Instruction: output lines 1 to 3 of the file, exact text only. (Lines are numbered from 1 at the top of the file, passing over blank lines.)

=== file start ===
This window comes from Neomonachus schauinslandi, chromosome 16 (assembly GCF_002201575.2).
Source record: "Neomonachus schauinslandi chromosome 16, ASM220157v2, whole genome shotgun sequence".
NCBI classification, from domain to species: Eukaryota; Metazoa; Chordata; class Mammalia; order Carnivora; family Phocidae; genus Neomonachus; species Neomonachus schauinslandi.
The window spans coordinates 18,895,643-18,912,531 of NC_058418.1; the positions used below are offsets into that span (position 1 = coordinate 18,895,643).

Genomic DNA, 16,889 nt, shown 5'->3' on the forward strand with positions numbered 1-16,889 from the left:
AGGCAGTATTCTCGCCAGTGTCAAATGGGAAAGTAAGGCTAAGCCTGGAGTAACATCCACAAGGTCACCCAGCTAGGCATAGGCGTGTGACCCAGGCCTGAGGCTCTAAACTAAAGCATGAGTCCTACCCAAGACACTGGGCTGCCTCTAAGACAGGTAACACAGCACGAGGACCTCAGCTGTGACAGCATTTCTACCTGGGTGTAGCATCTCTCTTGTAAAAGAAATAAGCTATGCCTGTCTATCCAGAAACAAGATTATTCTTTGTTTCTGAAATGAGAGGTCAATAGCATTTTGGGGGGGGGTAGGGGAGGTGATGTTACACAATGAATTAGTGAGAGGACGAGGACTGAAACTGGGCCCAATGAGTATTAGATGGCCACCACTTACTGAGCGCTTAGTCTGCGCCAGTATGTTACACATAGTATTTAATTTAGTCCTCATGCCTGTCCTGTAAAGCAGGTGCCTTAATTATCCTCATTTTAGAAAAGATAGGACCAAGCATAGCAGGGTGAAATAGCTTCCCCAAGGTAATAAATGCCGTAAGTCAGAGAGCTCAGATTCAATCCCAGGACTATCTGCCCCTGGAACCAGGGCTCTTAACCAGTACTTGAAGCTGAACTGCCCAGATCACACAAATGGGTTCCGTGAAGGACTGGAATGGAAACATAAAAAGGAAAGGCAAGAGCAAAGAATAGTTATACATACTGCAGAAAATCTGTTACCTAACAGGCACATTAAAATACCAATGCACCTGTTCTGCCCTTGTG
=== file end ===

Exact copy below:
This window comes from Neomonachus schauinslandi, chromosome 16 (assembly GCF_002201575.2).
Source record: "Neomonachus schauinslandi chromosome 16, ASM220157v2, whole genome shotgun sequence".
NCBI classification, from domain to species: Eukaryota; Metazoa; Chordata; class Mammalia; order Carnivora; family Phocidae; genus Neomonachus; species Neomonachus schauinslandi.